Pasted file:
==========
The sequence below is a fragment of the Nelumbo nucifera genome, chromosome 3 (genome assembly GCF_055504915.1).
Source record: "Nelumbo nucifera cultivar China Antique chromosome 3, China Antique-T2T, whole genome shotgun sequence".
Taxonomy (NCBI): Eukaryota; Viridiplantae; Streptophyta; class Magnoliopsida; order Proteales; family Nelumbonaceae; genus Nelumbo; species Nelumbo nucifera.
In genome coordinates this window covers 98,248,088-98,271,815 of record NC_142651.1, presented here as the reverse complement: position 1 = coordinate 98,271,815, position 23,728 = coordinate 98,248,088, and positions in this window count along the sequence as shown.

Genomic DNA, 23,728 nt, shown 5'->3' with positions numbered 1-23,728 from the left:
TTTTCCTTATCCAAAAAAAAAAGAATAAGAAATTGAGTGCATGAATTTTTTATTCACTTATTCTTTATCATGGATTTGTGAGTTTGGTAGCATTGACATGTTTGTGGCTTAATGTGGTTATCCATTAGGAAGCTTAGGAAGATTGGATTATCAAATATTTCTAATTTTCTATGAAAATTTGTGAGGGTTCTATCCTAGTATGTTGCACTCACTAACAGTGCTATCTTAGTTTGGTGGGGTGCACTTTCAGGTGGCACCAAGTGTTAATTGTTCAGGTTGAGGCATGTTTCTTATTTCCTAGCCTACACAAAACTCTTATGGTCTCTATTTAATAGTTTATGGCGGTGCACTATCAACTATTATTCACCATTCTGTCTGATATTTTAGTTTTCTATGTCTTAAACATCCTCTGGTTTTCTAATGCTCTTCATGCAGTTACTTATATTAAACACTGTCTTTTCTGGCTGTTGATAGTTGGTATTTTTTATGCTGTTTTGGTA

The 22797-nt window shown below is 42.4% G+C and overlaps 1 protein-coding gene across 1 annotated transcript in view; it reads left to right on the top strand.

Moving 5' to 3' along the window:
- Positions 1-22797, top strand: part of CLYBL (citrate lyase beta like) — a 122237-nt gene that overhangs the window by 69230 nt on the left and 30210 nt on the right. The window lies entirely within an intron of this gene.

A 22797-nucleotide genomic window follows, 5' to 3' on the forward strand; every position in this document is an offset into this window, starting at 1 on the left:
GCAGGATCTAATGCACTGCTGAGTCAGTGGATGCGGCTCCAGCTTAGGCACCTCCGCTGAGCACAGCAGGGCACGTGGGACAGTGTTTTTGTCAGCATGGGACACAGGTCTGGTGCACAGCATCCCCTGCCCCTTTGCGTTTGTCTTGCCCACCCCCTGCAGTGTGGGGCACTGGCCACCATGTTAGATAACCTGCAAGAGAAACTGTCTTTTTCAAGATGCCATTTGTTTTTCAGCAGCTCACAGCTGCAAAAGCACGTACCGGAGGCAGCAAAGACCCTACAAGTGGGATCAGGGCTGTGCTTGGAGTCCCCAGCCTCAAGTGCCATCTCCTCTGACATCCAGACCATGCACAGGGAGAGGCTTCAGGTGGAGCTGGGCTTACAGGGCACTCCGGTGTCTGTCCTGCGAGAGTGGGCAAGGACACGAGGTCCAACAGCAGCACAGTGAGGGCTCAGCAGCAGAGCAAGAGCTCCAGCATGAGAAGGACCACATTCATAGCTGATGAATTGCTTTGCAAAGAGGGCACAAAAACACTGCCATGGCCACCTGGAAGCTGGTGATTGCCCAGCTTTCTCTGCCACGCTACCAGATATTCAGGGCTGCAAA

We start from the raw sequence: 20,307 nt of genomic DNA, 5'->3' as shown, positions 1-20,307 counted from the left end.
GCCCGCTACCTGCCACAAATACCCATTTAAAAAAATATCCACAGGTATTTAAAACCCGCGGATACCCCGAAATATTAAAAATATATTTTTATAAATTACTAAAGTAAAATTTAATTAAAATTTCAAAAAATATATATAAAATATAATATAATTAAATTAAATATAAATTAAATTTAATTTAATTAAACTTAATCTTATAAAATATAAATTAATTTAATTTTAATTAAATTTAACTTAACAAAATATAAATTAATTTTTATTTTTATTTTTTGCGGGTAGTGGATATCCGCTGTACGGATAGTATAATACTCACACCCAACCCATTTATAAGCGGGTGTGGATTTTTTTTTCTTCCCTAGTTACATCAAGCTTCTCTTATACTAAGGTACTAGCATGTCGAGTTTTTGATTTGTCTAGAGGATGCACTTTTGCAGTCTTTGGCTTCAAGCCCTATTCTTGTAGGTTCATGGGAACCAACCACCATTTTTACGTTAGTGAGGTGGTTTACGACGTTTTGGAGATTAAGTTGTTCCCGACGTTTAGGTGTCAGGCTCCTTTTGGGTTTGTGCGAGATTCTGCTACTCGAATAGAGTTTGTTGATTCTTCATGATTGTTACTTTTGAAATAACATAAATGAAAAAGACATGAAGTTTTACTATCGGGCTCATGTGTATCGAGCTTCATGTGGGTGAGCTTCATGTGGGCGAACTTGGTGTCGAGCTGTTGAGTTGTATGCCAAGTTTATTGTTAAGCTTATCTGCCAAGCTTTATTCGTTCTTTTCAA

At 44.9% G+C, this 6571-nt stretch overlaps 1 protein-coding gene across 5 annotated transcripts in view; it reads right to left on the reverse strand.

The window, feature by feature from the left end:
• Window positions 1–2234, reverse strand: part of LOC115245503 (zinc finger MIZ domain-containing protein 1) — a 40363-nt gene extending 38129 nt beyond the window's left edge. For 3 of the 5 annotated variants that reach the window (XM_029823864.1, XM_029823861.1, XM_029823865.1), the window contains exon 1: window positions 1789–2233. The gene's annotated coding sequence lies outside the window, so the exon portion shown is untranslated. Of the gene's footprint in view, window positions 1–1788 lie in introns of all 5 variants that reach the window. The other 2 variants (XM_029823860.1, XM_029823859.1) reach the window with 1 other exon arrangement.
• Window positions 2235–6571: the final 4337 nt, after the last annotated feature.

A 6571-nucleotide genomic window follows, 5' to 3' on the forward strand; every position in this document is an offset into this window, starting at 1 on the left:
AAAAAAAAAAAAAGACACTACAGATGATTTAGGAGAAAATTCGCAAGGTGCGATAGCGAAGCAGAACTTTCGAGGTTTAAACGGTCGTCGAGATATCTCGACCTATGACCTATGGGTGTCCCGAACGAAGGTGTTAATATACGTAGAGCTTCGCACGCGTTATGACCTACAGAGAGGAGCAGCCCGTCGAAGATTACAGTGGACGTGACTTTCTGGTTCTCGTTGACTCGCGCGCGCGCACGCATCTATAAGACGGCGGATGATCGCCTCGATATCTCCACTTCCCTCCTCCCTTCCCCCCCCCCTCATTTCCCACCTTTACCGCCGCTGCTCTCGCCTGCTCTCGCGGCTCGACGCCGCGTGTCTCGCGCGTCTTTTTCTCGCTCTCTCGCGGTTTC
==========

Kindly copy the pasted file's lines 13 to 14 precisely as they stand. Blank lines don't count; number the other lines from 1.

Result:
GCCCGCTACCTGCCACAAATACCCATTTAAAAAAATATCCACAGGTATTTAAAACCCGCGGATACCCCGAAATATTAAAAATATATTTTTATAAATTACTAAAGTAAAATTTAATTAAAATTTCAAAAAATATATATAAAATATAATATAATTAAATTAAATATAAATTAAATTTAATTTAATTAAACTTAATCTTATAAAATATAAATTAATTTAATTTTAATTAAATTTAACTTAACAAAATATAAATTAATTTTTATTTTTATTTTTTGCGGGTAGTGGATATCCGCTGTACGGATAGTATAATACTCACACCCAACCCATTTATAAGCGGGTGTGGATTTTTTTTTCTTCCCTAGTTACATCAAGCTTCTCTTATACTAAGGTACTAGCATGTCGAGTTTTTGATTTGTCTAGAGGATGCACTTTTGCAGTCTTTGGCTTCAAGCCCTATTCTTGTAGGTTCATGGGAACCAACCACCATTTTTACGTTAGTGAGGTGGTTTACGACGTTTTGGAGATTAAGTTGTTCCCGACGTTTAGGTGTCAGGCTCCTTTTGGGTTTGTGCGAGATTCTGCTACTCGAATAGAGTTTGTTGATTCTTCATGATTGTTACTTTTGAAATAACATAAATGAAAAAGACATGAAGTTTTACTATCGGGCTCATGTGTATCGAGCTTCATGTGGGTGAGCTTCATGTGGGCGAACTTGGTGTCGAGCTGTTGAGTTGTATGCCAAGTTTATTGTTAAGCTTATCTGCCAAGCTTTATTCGTTCTTTTCAA

At 44.9% G+C, this 6571-nt stretch overlaps 1 protein-coding gene across 5 annotated transcripts in view; it reads right to left on the reverse strand.